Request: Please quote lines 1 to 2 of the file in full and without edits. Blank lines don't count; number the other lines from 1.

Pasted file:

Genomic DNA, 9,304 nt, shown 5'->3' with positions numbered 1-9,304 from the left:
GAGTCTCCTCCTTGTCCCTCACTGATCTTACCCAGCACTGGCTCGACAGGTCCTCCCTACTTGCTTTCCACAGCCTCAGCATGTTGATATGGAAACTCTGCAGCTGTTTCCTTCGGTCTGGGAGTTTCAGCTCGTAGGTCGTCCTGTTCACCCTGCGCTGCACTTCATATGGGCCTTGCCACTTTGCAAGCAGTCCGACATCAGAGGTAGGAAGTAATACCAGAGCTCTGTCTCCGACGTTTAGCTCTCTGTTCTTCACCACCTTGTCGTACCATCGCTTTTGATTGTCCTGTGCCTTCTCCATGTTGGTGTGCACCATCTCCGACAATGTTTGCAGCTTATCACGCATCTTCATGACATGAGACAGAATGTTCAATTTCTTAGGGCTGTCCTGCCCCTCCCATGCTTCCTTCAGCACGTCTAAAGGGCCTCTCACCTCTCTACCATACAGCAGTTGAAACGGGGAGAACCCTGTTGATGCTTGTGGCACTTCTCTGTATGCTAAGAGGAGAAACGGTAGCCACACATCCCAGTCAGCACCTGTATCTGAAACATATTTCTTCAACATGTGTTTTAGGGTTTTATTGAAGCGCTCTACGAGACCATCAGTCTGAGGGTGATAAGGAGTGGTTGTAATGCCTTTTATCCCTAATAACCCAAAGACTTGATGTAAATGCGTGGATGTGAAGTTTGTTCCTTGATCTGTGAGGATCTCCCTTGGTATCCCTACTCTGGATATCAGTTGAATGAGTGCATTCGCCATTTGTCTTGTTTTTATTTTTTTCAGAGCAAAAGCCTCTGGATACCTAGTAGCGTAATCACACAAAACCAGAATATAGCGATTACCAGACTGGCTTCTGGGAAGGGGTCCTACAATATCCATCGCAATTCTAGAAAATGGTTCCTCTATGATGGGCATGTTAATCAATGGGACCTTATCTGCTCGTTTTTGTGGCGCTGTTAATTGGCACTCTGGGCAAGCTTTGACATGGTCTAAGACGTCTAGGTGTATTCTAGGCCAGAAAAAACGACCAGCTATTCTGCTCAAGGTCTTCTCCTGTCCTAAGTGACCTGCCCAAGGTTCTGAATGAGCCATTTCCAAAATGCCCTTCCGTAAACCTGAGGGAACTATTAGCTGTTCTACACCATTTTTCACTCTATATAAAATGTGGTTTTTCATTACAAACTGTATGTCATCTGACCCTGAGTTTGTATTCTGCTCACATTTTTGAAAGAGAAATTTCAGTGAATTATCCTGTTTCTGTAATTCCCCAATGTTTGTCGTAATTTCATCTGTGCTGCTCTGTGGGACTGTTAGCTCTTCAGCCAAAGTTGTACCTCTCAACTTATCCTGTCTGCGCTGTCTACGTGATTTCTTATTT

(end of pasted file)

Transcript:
Genomic DNA, 9,304 nt, shown 5'->3' with positions numbered 1-9,304 from the left:
GAGTCTCCTCCTTGTCCCTCACTGATCTTACCCAGCACTGGCTCGACAGGTCCTCCCTACTTGCTTTCCACAGCCTCAGCATGTTGATATGGAAACTCTGCAGCTGTTTCCTTCGGTCTGGGAGTTTCAGCTCGTAGGTCGTCCTGTTCACCCTGCGCTGCACTTCATATGGGCCTTGCCACTTTGCAAGCAGTCCGACATCAGAGGTAGGAAGTAATACCAGAGCTCTGTCTCCGACGTTTAGCTCTCTGTTCTTCACCACCTTGTCGTACCATCGCTTTTGATTGTCCTGTGCCTTCTCCATGTTGGTGTGCACCATCTCCGACAATGTTTGCAGCTTATCACGCATCTTCATGACATGAGACAGAATGTTCAATTTCTTAGGGCTGTCCTGCCCCTCCCATGCTTCCTTCAGCACGTCTAAAGGGCCTCTCACCTCTCTACCATACAGCAGTTGAAACGGGGAGAACCCTGTTGATGCTTGTGGCACTTCTCTGTATGCTAAGAGGAGAAACGGTAGCCACACATCCCAGTCAGCACCTGTATCTGAAACATATTTCTTCAACATGTGTTTTAGGGTTTTATTGAAGCGCTCTACGAGACCATCAGTCTGAGGGTGATAAGGAGTGGTTGTAATGCCTTTTATCCCTAATAACCCAAAGACTTGATGTAAATGCGTGGATGTGAAGTTTGTTCCTTGATCTGTGAGGATCTCCCTTGGTATCCCTACTCTGGATATCAGTTGAATGAGTGCATTCGCCATTTGTCTTGTTTTTATTTTTTTCAGAGCAAAAGCCTCTGGATACCTAGTAGCGTAATCACACAAAACCAGAATATAGCGATTACCAGACTGGCTTCTGGGAAGGGGTCCTACAATATCCATCGCAATTCTAGAAAATGGTTCCTCTATGATGGGCATGTTAATCAATGGGACCTTATCTGCTCGTTTTTGTGGCGCTGTTAATTGGCACTCTGGGCAAGCTTTGACATGGTCTAAGACGTCTAGGTGTATTCTAGGCCAGAAAAAACGACCAGCTATTCTGCTCAAGGTCTTCTCCTGTCCTAAGTGACCTGCCCAAGGTTCTGAATGAGCCATTTCCAAAATGCCCTTCCGTAAACCTGAGGGAACTATTAGCTGTTCTACACCATTTTTCACTCTATATAAAATGTGGTTTTTCATTACAAACTGTATGTCATCTGACCCTGAGTTTGTATTCTGCTCACATTTTTGAAAGAGAAATTTCAGTGAATTATCCTGTTTCTGTAATTCCCCAATGTTTGTCGTAATTTCATCTGTGCTGCTCTGTGGGACTGTTAGCTCTTCAGCCAAAGTTGTACCTCTCAACTTATCCTGTCTGCGCTGTCTACGTGATTTCTTATTT